By the way, I just responded to your post on the Trader Joe's thread.
    Well, let me be more specific then. The 14-year-old was my oldest daughter, and she was staying with her dad at the time. Her step-mother didn't like her (something about how she reminded her of me....) so the discipline toward my daughter was harsh. She left at 15 to come live with me. I never had one ounce of trouble from her - especially to the point of removing a door.

    The family with the younger children is my youngest daughter's family. I spend quite a bit of time with that family and have seen no behavior from either granddaughter to warrant taking away their privacy - especially to allow little brother to wander in and out at his leisure, with no restrictions.

    Furthermore, although I've mentioned this to my youngest daughter - I was simply trying to understand what her motives were and ask her to take a step back and put herself in her daughters' shoes. But her decision is final, and I respect that. I was just looking for feedback from other parents to see if my perception was possibly skewed or if I may be missing something. I think if you knew me better, you'd realize I know I don't have all the answers, so I don't try to give all the answers. The only stewing I do is in my own home, by myself, and my blood pressure is fine, thank you.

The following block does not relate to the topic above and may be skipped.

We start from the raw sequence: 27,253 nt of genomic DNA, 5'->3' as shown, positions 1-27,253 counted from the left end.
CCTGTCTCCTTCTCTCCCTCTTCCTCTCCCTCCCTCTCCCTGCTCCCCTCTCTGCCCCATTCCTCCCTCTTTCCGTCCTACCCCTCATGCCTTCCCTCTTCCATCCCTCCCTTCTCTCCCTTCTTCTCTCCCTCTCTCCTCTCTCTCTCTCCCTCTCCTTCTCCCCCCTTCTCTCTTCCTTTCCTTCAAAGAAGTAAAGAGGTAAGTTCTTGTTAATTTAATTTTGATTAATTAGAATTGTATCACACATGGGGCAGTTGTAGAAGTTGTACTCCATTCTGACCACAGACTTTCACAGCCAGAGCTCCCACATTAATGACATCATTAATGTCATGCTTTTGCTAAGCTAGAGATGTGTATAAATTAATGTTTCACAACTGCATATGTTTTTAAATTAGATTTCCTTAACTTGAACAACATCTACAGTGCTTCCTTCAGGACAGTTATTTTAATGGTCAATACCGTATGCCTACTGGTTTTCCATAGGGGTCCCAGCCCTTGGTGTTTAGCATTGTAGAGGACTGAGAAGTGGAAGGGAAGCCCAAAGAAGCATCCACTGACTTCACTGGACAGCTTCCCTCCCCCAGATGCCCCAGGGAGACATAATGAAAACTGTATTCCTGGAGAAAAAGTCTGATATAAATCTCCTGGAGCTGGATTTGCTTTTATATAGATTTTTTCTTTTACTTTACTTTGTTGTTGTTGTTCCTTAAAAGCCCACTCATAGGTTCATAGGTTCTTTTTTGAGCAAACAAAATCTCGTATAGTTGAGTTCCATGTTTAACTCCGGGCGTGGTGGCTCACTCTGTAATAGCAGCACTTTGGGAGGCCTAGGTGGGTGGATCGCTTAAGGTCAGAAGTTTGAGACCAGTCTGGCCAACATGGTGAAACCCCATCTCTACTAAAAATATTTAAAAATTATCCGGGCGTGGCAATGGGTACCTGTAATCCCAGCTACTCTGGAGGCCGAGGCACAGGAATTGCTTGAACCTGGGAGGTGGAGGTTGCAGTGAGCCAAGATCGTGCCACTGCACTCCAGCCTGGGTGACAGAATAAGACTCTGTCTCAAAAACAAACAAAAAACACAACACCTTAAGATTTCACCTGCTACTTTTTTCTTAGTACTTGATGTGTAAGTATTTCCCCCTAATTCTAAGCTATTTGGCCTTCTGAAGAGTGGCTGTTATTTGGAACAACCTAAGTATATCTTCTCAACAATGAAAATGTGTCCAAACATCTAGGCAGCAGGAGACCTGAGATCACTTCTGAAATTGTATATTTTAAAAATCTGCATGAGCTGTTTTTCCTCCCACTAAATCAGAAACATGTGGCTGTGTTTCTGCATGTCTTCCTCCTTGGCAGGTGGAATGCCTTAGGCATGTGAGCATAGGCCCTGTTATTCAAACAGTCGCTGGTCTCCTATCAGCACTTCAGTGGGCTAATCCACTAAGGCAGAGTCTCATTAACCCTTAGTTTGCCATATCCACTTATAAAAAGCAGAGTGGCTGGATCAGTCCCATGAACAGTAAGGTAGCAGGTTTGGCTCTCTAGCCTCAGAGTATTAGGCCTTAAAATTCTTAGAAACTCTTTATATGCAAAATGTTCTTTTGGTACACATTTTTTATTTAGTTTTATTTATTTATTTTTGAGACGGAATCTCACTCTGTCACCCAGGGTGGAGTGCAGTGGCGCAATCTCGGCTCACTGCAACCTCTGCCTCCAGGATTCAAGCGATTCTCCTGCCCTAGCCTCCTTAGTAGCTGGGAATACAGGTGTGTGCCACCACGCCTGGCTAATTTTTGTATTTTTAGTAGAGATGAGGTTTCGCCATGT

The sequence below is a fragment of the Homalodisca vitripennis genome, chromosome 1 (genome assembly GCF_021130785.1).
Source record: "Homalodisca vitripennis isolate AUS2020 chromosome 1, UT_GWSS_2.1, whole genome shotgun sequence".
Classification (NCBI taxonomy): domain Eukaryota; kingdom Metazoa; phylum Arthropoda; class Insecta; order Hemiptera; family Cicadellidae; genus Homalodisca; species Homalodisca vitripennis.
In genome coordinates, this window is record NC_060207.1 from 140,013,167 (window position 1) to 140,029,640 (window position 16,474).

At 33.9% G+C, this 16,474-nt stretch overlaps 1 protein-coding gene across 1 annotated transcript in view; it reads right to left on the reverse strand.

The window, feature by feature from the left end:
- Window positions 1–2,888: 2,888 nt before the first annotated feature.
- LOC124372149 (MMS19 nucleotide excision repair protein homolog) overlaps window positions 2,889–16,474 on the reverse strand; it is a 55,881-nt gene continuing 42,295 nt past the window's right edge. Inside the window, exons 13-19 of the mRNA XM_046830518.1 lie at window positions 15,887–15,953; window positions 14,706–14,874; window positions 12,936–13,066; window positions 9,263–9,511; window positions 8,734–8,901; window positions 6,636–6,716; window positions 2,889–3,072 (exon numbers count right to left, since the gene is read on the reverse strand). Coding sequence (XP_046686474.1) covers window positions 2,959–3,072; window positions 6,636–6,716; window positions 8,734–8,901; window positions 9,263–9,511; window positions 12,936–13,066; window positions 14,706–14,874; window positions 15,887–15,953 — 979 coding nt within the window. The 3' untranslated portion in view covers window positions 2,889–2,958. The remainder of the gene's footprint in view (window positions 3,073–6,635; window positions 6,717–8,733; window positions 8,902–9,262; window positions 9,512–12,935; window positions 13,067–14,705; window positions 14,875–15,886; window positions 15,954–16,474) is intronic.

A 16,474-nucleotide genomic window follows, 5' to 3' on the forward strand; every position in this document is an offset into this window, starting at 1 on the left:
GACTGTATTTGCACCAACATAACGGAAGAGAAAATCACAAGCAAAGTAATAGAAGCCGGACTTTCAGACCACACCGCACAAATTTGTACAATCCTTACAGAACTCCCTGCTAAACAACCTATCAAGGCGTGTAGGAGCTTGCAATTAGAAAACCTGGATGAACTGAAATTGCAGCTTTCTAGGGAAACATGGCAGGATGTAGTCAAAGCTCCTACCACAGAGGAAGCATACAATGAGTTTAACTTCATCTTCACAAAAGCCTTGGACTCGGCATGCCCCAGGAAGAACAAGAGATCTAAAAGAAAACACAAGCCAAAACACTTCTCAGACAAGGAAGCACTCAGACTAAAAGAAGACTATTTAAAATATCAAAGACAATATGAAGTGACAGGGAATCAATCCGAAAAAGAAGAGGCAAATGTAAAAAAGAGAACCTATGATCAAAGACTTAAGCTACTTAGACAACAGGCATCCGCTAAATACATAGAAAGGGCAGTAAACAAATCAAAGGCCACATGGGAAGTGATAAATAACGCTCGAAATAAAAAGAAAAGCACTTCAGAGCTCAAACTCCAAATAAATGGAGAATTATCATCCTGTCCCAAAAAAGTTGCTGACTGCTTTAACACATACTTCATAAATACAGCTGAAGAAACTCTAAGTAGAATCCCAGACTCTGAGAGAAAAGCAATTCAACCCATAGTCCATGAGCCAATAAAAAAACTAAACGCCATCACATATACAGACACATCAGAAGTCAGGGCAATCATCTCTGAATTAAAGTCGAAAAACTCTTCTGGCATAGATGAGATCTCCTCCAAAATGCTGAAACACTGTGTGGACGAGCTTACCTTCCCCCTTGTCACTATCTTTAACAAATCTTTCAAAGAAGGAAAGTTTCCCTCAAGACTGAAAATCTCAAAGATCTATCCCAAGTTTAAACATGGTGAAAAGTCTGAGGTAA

I don't tell my kids how to run their lives or how to raise their children.

    But thanks for the input.
    Last edited by J.D.; 11-03-2009 at 07:05 PM.

  10. #5640
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    Re: The Oasis - A spot for FORT parents

    JD, I empathize with you.
    I certainly don't have all the answers on child rearing and, like most, have made errors along the way.
    However, I just cannot see removing a door on a bedroom unless there is a very good reason to do so.
    We all need a place to go to at times. And, that place should include a door.
    To Thine Own Self Be True